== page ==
The first three gondolas, battling it out in the back stretch.

Then there is a boat race — in this case, a race  for gondolas rowed by four men each.   In Venice the celebration of really important events always involved a regata, and when this festival began to take form, Lino created this one.   Yesterday the competition was somewhat more dramatic than usual in that  a strong garbin, or southwest wind, was blowing, and it was also really cold.   Lots of big irritated waves.   Strong incoming tide.   All elements that do not conduce to easy victory or friendly handshakes afterward, not that these guys are ever inclined to that sort of thing.   But it made for a very exciting 40 minutes — better than usual, if you could stand the cold.

Heading into the home stretch, they held onto third place, well ahead of their closest competitors.

Heading into the home stretch, they held onto third place, well ahead of their closest competitors.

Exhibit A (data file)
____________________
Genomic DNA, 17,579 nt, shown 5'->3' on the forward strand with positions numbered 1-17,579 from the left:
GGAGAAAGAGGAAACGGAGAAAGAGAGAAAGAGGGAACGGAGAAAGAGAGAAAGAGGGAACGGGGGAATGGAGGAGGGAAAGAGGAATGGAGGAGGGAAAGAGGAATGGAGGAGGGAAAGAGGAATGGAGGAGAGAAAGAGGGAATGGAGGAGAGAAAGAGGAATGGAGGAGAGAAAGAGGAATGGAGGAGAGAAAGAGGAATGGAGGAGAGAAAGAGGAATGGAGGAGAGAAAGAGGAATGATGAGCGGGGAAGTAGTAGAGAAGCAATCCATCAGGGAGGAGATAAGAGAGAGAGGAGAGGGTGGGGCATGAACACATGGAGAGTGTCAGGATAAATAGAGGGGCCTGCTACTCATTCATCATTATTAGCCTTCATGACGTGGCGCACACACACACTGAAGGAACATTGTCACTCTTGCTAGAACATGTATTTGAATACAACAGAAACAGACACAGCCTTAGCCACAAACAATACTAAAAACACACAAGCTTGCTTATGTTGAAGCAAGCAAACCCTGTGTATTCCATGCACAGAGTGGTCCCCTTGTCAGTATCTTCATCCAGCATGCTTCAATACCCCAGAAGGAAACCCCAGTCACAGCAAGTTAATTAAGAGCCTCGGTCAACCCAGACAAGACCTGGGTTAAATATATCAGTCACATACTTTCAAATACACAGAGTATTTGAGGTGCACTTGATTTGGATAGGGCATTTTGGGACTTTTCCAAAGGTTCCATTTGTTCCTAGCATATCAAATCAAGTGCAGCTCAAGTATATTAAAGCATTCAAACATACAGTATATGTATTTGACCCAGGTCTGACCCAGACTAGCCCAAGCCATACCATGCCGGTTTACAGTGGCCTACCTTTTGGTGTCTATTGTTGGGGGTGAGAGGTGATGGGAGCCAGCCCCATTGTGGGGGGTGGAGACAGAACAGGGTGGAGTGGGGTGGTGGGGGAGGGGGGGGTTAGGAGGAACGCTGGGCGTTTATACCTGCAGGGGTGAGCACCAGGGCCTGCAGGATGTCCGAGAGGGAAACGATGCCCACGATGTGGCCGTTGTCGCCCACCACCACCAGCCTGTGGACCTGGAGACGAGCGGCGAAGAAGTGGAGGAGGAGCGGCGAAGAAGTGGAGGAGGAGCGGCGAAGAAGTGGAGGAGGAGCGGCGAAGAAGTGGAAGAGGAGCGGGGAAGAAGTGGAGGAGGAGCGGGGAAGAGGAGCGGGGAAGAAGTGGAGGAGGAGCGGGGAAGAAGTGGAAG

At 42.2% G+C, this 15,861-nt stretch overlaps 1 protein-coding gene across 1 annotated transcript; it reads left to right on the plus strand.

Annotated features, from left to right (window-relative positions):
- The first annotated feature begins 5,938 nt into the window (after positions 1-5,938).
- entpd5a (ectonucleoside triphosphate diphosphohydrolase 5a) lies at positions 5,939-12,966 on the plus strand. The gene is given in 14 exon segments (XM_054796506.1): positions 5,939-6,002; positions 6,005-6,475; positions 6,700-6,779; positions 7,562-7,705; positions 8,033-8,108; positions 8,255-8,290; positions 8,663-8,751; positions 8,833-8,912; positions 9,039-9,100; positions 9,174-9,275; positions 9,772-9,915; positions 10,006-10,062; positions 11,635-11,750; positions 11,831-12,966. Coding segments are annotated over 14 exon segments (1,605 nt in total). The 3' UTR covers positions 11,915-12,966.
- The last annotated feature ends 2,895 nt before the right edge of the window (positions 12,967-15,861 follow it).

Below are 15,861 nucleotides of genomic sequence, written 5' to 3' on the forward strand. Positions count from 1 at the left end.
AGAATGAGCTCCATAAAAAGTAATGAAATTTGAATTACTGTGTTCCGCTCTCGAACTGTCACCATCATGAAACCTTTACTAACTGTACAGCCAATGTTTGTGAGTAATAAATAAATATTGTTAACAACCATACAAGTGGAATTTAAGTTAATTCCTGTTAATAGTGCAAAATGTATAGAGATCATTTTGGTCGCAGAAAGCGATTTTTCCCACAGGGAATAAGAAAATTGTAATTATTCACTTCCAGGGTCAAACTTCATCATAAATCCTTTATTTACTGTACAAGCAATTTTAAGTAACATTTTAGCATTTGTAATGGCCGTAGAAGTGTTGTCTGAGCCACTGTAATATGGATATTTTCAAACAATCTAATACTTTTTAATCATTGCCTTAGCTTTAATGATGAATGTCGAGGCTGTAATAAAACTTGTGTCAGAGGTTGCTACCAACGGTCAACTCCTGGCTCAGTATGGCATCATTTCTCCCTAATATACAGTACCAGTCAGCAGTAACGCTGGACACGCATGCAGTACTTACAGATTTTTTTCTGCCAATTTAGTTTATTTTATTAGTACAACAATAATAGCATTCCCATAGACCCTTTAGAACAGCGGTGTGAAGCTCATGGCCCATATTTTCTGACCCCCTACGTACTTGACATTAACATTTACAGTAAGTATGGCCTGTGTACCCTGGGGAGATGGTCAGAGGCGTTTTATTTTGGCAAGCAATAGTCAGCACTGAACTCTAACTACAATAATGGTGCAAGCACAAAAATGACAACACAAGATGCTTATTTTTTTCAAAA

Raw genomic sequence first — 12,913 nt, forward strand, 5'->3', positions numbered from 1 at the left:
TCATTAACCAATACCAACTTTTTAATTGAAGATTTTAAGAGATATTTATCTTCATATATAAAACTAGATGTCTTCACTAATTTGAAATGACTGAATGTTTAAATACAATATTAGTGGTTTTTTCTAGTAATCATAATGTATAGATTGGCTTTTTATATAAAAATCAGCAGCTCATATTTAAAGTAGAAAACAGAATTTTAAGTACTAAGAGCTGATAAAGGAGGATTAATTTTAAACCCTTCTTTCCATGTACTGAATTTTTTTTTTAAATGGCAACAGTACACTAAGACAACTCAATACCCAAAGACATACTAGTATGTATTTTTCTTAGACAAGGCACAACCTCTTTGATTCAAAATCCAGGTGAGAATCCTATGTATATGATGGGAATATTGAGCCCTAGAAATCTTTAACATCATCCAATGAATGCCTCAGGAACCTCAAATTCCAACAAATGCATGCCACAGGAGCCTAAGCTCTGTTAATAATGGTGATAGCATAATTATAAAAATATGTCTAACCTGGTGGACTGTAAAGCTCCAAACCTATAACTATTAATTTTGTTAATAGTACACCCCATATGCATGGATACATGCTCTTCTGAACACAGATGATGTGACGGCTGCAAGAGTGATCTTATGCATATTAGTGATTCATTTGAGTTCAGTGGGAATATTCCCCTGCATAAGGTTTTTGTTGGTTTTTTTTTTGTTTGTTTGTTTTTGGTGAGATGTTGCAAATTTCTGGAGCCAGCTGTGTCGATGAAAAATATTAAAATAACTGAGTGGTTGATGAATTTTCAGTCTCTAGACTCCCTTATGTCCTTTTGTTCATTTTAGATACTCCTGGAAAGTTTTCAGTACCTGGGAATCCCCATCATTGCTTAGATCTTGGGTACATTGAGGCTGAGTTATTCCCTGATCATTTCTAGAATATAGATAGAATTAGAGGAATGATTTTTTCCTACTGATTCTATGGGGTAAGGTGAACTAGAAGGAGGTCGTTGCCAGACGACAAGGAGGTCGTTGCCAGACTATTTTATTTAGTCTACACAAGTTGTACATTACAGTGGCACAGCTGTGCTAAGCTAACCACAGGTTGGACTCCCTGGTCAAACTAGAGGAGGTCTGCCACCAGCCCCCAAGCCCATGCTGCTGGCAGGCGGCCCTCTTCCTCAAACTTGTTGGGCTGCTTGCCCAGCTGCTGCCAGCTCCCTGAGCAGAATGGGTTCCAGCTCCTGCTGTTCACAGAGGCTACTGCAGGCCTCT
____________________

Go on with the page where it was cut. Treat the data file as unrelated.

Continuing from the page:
So much for the festivities, so much for the wedding of the sea.   No honeymoon, though.   We just move  on to another 12 months of trying to dominate the sea.   Not with galleys anymore; Venice seems to be doing a pretty good job with  the ever-increasing  flotilla of  cruise ships.

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Categories : Boatworld, Events, History, Water

Comments

  1. Michael says:

    This is wonderful! Both the historical story and the modern one.

    Thanks,
    Michael

  2. Krystyna says:

    I loved the naval college cadets! This was my first Sensa, and they were a total surprise for me. You know, one can read infos about this festival everywhere, but I never heard or read or expected to see them there. So it was an extra fun, and they were lined up so nicely always with the same distance from each other… quite impressive 🙂

  3. This looks amazing, the gondolas do look like they are having a hard time!

  4. Good work .. Very great effort
    Thank you very much

  5. Cherie says:

    I was there in 2010, and it was unforgettable. I remember that race. So cool to find out it was Lino’s idea.